It feels like the end of the earth… or the beginning of it. Two legs take you to places that few humans have seen. Glaciers sheer down mountainsides to waters brimming with sea life. Poets fish – and fishers write poetry – in the coastal town of Homer. You marvel as Kachemak Bay shows you all its weather, or at the rushing waterfalls and endless wildflower fields on hikes throughout the Kenai Peninsula. Your sense of the wilderness will never be the same after this.
The hike of a lifetime along Exit Glacier to staggering views of Resurrection River Valley and Harding Icefield
Boat across Kachemak Bay, then trek to amazing Grewingk Glacier
Visit the coastal towns of Homer and Seward, brimming with Alaskan character
Watch for black bears, marmots and moose
Alpine grandeur surrounds you on the hike to lofty Crow Pass
DAY 1 Homer, one of Alaska’s most scenic towns: see for yourself why it was nicknamed “The End of the Road” Hike along bluffs overlooking town and the dramatic Kachemak Bay, a 40-mile-long arm of the Cook Inlet famous for its extreme tides.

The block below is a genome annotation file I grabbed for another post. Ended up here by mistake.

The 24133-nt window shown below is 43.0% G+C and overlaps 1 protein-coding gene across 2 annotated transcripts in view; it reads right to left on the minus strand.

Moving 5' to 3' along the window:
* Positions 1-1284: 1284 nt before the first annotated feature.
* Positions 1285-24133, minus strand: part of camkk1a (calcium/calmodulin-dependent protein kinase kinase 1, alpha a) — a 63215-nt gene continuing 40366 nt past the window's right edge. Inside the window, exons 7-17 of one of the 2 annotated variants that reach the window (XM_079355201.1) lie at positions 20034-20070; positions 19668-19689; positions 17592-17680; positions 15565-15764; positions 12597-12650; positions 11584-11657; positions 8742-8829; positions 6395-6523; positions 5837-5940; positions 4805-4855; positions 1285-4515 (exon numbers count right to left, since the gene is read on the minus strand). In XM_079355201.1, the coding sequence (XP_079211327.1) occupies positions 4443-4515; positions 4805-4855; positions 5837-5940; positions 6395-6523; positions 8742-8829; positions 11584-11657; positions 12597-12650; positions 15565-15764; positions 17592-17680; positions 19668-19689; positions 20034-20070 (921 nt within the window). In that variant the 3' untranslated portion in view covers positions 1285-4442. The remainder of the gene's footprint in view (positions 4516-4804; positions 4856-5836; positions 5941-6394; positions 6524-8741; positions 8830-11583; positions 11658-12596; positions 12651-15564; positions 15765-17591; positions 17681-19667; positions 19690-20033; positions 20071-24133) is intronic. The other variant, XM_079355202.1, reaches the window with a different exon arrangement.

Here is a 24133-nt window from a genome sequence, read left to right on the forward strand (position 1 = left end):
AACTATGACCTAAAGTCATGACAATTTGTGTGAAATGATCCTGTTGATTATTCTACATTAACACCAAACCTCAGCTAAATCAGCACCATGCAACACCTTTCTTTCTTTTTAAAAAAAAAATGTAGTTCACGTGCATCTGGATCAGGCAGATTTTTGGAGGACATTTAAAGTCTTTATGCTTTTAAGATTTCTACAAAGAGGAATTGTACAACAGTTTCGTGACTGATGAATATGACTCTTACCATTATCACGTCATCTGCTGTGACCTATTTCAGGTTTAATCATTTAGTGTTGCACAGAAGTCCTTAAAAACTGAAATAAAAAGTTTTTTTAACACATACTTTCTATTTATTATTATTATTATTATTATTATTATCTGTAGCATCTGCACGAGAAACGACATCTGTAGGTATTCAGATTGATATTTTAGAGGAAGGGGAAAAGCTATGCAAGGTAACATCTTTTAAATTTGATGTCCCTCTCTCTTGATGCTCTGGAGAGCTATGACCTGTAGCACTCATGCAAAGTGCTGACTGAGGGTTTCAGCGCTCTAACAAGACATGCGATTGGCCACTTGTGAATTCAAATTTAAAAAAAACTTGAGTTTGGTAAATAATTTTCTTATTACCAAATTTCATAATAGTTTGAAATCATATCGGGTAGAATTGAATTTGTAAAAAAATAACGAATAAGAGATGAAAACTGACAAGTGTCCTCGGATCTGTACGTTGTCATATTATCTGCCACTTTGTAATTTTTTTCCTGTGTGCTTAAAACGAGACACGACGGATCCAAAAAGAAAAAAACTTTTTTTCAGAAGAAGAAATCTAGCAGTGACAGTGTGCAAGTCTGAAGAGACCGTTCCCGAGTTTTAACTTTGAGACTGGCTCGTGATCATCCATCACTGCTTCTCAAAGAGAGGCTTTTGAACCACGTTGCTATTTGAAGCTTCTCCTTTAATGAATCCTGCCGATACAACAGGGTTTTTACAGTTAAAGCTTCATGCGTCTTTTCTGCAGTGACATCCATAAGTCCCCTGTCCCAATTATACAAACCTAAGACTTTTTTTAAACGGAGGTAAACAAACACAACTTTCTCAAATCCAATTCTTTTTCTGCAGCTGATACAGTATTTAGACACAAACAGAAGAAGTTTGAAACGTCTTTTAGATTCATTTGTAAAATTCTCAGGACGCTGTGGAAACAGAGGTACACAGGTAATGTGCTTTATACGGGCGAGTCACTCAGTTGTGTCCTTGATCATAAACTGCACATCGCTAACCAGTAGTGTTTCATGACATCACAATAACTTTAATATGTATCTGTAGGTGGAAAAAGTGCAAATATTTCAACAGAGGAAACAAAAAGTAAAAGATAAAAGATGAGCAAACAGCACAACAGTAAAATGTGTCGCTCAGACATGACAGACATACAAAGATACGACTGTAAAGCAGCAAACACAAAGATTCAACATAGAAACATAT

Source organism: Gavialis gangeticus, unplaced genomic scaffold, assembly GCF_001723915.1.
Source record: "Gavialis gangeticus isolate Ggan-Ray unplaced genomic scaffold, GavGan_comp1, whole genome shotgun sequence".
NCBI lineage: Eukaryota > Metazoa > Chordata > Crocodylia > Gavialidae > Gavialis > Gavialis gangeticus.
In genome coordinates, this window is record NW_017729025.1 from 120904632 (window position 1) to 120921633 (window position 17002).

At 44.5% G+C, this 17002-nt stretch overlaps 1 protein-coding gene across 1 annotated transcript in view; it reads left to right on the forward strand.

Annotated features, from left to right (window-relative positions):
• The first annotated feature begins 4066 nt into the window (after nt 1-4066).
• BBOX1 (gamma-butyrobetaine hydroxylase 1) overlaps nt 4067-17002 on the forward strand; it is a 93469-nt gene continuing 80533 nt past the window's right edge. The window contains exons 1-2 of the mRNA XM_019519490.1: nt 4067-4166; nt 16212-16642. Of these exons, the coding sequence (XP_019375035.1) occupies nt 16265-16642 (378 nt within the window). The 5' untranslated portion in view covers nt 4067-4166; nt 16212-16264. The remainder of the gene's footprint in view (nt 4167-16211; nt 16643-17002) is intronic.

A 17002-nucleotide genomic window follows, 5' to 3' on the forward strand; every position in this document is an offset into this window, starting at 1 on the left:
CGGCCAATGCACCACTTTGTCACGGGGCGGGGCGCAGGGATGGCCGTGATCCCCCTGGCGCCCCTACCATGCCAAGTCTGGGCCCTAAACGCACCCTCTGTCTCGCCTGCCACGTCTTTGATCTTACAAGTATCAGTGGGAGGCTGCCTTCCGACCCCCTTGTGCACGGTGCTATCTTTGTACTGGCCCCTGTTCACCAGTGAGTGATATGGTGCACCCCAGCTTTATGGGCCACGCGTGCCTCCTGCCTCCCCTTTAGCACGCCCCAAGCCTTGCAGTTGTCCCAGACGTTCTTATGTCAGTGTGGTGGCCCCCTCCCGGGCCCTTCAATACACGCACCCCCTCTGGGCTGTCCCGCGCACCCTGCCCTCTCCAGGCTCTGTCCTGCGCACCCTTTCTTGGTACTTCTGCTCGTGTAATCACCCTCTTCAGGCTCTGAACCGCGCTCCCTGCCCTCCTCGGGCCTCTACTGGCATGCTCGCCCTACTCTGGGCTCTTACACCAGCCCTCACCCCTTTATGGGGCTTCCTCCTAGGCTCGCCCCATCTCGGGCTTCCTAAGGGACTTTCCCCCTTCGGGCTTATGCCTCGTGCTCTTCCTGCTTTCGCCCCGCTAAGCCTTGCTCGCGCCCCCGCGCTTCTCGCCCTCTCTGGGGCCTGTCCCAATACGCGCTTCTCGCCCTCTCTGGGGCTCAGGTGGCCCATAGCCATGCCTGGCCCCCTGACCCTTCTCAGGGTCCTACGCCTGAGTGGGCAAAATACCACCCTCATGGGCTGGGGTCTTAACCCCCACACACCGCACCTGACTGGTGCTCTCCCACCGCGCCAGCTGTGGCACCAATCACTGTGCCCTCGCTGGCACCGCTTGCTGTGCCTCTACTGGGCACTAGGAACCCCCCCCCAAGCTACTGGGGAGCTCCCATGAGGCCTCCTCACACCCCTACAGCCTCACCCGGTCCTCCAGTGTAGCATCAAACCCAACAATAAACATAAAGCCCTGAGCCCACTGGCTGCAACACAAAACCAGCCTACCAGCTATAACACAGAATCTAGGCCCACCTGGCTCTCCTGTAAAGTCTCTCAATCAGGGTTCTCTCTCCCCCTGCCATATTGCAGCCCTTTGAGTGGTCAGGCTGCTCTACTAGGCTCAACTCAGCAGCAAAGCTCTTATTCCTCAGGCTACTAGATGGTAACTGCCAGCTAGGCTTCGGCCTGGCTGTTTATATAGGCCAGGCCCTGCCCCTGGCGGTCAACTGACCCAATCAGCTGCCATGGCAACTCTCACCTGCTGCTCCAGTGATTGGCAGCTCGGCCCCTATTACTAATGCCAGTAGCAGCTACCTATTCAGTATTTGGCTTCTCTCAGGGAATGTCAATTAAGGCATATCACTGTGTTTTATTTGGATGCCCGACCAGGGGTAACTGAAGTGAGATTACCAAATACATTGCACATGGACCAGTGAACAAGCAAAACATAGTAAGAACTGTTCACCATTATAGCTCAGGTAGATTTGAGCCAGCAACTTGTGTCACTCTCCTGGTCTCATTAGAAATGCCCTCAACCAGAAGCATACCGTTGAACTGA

DAY 2 Trek to amazing Grewingk Glacier, where you may spot caribou and Dall sheep En route to Glacier Lake, you’re surrounded by Kachemak Bay State Park’s 400,000 acres of wilderness, reachable only by air and sea Care to meet some water-loving locals? Sea otters, porpoises, loons and bald eagles may say hello.
DAYS 3-4 Sensational Exit Glacier and Harding Icefield Enjoy the wildflowers on a steep but rewarding hike to stunning Carter Lake The picturesque town of Seward invites a wander The hike of a lifetime along Exit Glacier leads to staggering views of Resurrection River Valley and Harding Icefield, a glacier spanning more than 900 square miles Keep your eyes out for moose, bears and marmots in the dense forest of Kenai Fjords National Park.
DAYS 5-6 Hike to Crow Pass for a closer look at the Raven Glacier, following a route that was once part of the historic Iditarod Trail Experience Alaska’s dramatic temperatures as you climb to snow-laden heights Follow Winner Creek through the temperate coastal forest of Cook Inlet while snacking on wild blueberries.LESS